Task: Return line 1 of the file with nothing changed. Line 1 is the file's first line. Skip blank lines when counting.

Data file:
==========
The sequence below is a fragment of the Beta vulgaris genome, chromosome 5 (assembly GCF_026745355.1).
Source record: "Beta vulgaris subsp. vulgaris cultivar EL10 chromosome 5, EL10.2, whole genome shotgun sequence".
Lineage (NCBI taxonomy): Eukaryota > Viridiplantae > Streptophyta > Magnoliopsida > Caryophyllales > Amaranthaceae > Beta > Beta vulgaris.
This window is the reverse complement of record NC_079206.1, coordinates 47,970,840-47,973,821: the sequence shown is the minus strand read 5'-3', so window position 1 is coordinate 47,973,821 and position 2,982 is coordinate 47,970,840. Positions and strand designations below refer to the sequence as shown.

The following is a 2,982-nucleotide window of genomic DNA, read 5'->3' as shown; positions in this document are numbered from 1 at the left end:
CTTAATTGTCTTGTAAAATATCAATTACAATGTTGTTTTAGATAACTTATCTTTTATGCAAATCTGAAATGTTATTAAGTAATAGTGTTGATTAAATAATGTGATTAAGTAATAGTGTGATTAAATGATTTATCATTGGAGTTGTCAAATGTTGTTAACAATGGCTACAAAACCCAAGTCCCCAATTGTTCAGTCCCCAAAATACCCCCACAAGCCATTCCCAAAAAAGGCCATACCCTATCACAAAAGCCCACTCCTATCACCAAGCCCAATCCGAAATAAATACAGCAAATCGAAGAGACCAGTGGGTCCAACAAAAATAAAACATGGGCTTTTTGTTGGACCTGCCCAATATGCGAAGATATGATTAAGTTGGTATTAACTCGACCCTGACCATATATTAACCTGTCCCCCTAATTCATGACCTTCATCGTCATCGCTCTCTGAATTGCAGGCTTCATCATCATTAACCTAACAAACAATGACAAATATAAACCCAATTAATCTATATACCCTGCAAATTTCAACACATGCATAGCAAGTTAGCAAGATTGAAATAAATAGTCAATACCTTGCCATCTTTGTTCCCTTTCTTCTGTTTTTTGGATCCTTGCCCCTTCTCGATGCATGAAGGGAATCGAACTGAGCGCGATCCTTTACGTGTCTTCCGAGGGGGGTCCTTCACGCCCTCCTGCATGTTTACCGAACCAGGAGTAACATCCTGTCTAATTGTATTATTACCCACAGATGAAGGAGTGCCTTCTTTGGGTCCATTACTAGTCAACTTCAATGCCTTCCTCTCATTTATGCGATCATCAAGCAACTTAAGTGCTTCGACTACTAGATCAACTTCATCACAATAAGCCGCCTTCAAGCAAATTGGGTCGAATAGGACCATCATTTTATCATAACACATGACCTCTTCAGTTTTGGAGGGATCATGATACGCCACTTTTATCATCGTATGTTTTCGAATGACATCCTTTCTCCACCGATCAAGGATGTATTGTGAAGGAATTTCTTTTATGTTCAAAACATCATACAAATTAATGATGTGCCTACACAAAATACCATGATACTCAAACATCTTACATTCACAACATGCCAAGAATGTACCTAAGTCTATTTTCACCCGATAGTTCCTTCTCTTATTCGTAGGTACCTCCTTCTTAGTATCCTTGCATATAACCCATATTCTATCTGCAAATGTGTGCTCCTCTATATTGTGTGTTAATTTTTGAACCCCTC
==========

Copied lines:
The sequence below is a fragment of the Beta vulgaris genome, chromosome 5 (assembly GCF_026745355.1).